Tuesday, 28 August 2012

Poland and Ireland - political parallels

Two main parties differing little in terms of policy; the divide between them is how they account for the legacy of their country's return to independence. A divide not between a party of the 'haves' and a party of the 'have nots' (as we see in Britain and America), but one determined by memory.

After the country regained sovereignty, one of the parties was content with the outcome, the other believed that the settlement was a betrayal. One party tending to be more traditionalist, more nationalist, more populist, more religious, than the other.

PO and PiS in Poland? Fine Gael and Fianna Fáil in Ireland? Both. I wrote recently about the parallels between Poland and Spain; Ireland and Poland - Catholic countries that have thrown off the shackles of their eastern, imperial neighbours - display interesting similarities too.

A useful text for studying the parallels is Luck and the Irish, by Oxford history professor R.F. Foster*. I pluck out phrases from the book that I have used myself in the context of Poland; a lack of differentiation between 'policy' and 'politics'; political and cultural discourse being 'little more than the old binary oppositions and ad hominem attacks'; the use of the word 'liberal' as a term of abuse ('anti-Irish').

Looking back at 90 years of an independent Irish state, there are many lessons that Poland can learn from its development. It's very much to Poland's credit (and indeed Germany's) that there are no border disputes to worry about. No 'Polish Republican Army' wishing to seize Wilno and Lwów back 'by the ballot-paper in one hand and the Armalite in the other'; (and indeed no German Republican Army with its eyes on Breslau, Stettin or Allenstein). In this respect, Ireland is catching up with Poland, not the other way round. Thankfully, Poland did not have a civil war. Ireland and Spain ultimately only got over the pain of 1922-23 and 1936-39 after joining the EU; Ireland has been in Europe for 40 years, Spain for 26, Poland for eight.

Poland may not have had a civil war, but the Smoleńsk tragedy of 10 April 2010 has taken one's place, sharply polarising society between those who consider the crash of the presidential Tupolev to have been willful murder, and those who consider it to be an accident caused by a lethal cocktail of derring-do and sloppy procedures.

EU structural funds have proved immensely helpful in bridging the developmental gap between the rich countries of north-west Europe. Compared to Greece, Bulgaria or Romania, Ireland, Spain and Poland have absorbed Brussels money well. But Spain - and Ireland (in a big way) both went wrong with unrestrained bank lending to the construction sector. Here, Polish banks, cautious and traditional, did not open floodgates to speculative developers.

Rapidly increasing material wealth and weakening of traditional Catholicism blurred old distinctions. But nevertheless, in Irish politics today - "where was your grandfather in 1922?" is still a potent question. "Where was your grandfather in 1989?" could still function as a similar litmus test in Polish politics into the middle of this century.

* A big thanks to Peter Flanagan for the copy!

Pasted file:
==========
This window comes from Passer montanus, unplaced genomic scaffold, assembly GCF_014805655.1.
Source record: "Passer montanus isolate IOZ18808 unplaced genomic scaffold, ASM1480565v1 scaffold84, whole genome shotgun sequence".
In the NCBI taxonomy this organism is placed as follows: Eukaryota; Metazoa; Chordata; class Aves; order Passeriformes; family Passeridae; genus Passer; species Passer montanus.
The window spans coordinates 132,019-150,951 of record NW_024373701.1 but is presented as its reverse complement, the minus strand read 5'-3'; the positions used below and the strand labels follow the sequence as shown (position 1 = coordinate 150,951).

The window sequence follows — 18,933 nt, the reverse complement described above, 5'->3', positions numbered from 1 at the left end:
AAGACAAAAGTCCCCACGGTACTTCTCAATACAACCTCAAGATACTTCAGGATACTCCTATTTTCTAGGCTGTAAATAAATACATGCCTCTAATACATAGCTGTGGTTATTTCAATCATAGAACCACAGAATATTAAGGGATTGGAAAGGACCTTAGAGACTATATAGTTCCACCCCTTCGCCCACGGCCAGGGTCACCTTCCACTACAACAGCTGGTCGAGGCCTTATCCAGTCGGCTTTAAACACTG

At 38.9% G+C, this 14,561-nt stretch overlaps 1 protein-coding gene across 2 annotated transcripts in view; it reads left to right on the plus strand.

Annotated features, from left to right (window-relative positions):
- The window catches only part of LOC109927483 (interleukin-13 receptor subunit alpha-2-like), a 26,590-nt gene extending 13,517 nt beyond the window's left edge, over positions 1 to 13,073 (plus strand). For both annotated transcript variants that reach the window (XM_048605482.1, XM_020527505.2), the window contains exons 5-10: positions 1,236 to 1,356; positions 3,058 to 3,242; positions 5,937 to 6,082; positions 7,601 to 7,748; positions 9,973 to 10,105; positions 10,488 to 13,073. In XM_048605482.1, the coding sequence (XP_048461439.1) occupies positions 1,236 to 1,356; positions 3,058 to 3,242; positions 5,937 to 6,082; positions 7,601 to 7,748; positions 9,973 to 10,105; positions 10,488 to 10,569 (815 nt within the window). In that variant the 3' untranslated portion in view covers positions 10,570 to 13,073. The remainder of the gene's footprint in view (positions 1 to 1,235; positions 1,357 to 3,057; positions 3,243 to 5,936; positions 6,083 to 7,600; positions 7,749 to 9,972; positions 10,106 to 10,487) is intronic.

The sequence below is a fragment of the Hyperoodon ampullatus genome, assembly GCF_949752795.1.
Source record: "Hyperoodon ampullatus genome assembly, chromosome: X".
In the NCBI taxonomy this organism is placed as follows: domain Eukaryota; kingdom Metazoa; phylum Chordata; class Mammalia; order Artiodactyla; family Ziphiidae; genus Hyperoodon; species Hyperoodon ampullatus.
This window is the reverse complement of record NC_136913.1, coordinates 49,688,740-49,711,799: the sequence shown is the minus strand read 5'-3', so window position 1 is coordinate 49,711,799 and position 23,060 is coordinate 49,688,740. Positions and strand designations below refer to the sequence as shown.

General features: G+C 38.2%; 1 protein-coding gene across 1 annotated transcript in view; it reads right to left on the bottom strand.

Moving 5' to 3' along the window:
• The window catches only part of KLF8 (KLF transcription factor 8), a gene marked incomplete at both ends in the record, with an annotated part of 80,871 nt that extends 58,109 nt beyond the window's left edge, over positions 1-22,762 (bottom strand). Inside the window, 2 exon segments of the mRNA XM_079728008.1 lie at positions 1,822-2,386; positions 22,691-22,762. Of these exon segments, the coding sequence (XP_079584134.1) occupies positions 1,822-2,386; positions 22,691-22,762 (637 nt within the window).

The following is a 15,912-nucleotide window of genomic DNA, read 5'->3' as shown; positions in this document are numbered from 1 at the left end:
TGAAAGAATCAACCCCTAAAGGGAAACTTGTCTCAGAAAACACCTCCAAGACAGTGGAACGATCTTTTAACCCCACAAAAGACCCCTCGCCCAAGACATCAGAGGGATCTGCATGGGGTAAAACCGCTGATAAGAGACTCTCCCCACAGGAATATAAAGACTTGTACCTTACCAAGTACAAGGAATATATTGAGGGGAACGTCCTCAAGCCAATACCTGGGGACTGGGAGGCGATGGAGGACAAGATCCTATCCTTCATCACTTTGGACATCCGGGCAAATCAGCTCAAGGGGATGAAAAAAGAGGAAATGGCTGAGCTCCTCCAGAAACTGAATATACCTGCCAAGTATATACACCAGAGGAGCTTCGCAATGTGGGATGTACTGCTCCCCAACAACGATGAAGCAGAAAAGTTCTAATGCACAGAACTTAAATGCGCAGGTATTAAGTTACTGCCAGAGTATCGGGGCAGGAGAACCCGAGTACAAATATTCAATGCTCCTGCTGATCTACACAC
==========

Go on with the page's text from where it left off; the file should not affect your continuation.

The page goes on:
adthelad said...

"I wrote recently about the parallels between Poland and Spain"

er... you did no such thing. What you actually did was write about Franco's Spain and left it to the reader to infer the 'parallels' you were allegedly making/ insinuating. In fact when challenged and asked to actually spell them out, the silence was deafening.

p.s. seen this about speed limits for cyclists http://prawo.rp.pl/artykul/793784,928832-Ograniczanie-predkosci-rowerzystow-do-10-km-h.html

AndrzejK said...

The interesting parralel is whether the Polish Catholic church will have learnt the Irish lesson. At one stage all parcels from the UK were intercepted by the Irish customs, at the instigation of the Mother Church, to check not for drugs but for illicit condoms and sex toys. The churches are now empty!!

White Horse Pilgrim said...

Compared to Ireland, Poland has the advantage of industry and natural resouces (other than peat bogs to burn for fuel!) and neighbours all around to trade with. Poland has the capability to become a powerful, prosperous nation. Ireland's only prospect, long term, is to become a cheap place to make things - competing with the Chinese to work for low wages. I'd choose Poland over Ireland any day.

Decoy said...

"I'd choose Poland over Ireland any day."

I did choose Poland over Ireland, so I suppose I'm in an interesting position to comment. Where I believe Ireland 'failed' after the Irish Civil War from 1922-23 was that it became quite isolationist and mostly inward looking. The love/hate relationship with England was our only real 'foreign' relations (hate is easy to follow, for love - about 70% of our economy relied on imports and exports to the UK). However, the shared culture, language etc. meant it was not really foreign. This meant too much time focussing on "where was your grandfather in 1922?" or "why weren't you at confession/holy communion last Thursday?" It took the entry to the EU to open some of those thought processes to others, and not follow the same old.

My hope with Poland is that it can't end up being so inward-looking, both because of geographical reasons, but also modern times meaning that (unless you are North Korea), you cannot be living in your own little world. Poland will still have many parallels with Ireland - but at this stage I see the potentials rather than historical significance.